And the winner is:


Maestro Barenboim took on Martha Argerich at our final group class of the year playing Tchaikovsky's Concerto No. 1. The vote was close, but the students decided that the intensity of Mr. Barenboim's performance made him the studio favorite.

Here are the performances we watched if you'd like to check them out!

Thank you so much for playing along this year! We'll be back in the fall for more listening challenges and fun activities. Have a wonderful summer!

Sunday, April 2, 2017

Piano Survivor Final Showdown!

The winner of our January Piano Survivor was the one and only:


Maestro Barenboim has his own wonderful YouTube channel full of fun interviews, performance tips, and of course, amazing music! I encourage you to explore some of what his channel has to offer.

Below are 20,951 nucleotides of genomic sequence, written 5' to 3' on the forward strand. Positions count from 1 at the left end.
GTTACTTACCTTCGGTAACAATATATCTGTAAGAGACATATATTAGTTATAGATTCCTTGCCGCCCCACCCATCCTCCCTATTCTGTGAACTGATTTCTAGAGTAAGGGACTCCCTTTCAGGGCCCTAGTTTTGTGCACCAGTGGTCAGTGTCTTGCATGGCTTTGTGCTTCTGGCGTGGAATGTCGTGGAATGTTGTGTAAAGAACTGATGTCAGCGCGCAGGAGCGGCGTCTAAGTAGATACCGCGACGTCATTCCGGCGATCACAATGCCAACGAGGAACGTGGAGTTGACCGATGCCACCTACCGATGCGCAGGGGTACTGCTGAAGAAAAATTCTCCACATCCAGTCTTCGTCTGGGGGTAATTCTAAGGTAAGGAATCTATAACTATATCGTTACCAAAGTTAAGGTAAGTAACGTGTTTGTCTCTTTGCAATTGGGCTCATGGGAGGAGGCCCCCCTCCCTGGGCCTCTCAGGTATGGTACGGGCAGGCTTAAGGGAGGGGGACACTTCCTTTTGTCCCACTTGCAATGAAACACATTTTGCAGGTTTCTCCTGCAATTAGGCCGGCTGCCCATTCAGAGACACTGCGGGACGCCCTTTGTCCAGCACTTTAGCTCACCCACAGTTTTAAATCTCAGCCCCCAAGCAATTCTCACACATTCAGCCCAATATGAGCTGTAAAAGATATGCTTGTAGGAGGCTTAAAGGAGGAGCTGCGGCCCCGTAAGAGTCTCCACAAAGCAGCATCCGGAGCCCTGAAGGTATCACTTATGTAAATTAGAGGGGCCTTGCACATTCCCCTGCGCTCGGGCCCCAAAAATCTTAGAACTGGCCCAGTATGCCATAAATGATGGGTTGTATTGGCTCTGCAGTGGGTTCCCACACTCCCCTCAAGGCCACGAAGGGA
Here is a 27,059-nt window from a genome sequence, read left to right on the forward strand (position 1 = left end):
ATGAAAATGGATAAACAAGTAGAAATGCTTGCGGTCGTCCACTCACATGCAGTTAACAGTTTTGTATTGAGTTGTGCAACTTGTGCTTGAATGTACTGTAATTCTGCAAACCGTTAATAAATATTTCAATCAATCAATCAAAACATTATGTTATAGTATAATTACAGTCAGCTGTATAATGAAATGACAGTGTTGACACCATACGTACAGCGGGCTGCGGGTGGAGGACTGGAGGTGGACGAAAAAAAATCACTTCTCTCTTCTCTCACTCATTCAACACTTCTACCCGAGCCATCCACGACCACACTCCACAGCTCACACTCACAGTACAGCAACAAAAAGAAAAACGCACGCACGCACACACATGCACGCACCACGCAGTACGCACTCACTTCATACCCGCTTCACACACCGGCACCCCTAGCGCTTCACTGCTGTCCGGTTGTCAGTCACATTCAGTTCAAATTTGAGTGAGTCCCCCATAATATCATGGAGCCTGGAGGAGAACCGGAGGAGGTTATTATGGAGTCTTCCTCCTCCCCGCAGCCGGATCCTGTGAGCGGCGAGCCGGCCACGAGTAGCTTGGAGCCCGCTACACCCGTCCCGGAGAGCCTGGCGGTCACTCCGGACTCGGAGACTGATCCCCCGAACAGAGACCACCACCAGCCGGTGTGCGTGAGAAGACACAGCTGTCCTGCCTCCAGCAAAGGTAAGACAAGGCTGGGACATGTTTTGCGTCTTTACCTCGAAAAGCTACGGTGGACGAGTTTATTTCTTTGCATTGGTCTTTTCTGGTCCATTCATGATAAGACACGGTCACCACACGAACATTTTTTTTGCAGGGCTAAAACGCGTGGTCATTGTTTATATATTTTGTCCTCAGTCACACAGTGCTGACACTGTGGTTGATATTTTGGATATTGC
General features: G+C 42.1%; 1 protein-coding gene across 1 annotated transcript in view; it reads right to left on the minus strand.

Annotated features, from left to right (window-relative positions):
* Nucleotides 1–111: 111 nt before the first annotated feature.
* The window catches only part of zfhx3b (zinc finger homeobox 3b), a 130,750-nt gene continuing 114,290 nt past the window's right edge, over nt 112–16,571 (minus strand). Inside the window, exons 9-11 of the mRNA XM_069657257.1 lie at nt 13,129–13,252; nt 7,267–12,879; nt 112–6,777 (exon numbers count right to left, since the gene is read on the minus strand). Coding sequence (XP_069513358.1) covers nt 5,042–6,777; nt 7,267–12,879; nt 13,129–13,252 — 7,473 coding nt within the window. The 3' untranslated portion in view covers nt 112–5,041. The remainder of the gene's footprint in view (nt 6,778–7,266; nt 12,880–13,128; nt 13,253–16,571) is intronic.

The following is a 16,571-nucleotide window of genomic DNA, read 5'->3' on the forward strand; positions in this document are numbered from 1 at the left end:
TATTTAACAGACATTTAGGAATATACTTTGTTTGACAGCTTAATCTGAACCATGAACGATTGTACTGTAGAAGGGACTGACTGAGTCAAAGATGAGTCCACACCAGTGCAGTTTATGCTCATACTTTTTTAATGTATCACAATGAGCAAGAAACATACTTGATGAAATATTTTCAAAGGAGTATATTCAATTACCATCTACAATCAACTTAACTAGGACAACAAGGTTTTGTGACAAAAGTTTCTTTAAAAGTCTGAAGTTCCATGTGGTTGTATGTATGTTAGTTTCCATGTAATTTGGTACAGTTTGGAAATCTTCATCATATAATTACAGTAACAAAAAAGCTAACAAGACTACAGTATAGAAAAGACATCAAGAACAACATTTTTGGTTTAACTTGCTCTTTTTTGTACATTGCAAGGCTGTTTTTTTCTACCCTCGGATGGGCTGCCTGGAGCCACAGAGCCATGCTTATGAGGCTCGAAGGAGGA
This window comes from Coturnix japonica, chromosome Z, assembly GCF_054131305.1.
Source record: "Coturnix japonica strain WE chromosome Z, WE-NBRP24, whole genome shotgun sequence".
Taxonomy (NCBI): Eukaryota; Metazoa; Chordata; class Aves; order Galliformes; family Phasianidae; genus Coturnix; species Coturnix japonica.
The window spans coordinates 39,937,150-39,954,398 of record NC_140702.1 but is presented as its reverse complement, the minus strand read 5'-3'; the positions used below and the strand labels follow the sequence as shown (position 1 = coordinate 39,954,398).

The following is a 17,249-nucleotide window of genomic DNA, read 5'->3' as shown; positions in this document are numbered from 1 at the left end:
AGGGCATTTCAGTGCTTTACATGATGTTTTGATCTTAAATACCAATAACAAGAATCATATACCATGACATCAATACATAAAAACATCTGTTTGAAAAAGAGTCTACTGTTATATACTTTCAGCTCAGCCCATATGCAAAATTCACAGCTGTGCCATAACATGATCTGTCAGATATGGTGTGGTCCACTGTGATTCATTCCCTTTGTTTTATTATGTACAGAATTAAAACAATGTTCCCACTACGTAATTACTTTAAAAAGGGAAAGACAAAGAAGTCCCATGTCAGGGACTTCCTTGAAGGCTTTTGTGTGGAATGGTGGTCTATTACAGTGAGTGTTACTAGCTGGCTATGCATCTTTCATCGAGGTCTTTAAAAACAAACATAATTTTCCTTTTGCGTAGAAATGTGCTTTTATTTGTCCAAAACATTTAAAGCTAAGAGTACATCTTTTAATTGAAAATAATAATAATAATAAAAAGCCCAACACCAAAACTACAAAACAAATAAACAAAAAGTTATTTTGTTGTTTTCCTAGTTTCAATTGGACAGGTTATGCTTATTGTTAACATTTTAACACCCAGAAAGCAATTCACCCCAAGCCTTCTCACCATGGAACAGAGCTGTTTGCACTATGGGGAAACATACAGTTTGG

Our final Piano Survivor installment will be held at our group class on April 8, 2017. Daniel Barenboim will take on our last mystery performer during class, and we will vote on our final Piano Survivor!

If you just can't get enough of Daniel Barenboim, here is a video clip of a concert he conducted in Buenos Aires, which also featured the amazing musical icon, Martha Argerich.

Monday, January 2, 2017

Piano Survivor: January Edition

Welcome to a new year and our next piano survivor listening challenge! Narrowly edging out our long-standing victor this month was our red corner contender: